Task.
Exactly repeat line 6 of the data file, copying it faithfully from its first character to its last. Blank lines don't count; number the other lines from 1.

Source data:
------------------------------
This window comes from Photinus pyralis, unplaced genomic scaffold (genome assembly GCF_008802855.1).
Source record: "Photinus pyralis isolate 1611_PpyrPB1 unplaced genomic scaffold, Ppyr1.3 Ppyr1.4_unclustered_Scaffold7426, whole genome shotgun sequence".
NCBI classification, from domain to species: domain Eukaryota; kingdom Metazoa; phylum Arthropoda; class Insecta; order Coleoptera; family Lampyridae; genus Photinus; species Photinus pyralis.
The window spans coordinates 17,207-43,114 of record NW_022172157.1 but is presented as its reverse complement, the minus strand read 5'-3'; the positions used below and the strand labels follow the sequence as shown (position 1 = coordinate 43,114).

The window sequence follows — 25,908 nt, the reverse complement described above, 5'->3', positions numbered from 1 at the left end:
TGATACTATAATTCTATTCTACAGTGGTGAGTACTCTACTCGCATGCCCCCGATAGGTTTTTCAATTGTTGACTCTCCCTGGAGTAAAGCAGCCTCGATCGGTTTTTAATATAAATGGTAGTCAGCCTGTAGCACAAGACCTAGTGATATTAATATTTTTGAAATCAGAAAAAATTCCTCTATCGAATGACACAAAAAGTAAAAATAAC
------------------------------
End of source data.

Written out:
TGATACTATAATTCTATTCTACAGTGGTGAGTACTCTACTCGCATGCCCCCGATAGGTTTTTCAATTGTTGACTCTCCCTGGAGTAAAGCAGCCTCGATCGGTTTTTAATATAAATGGTAGTCAGCCTGTAGCACAAGACCTAGTGATATTAATATTTTTGAAATCAGAAAAAATTCCTCTATCGAATGACACAAAAAGTAAAAATAAC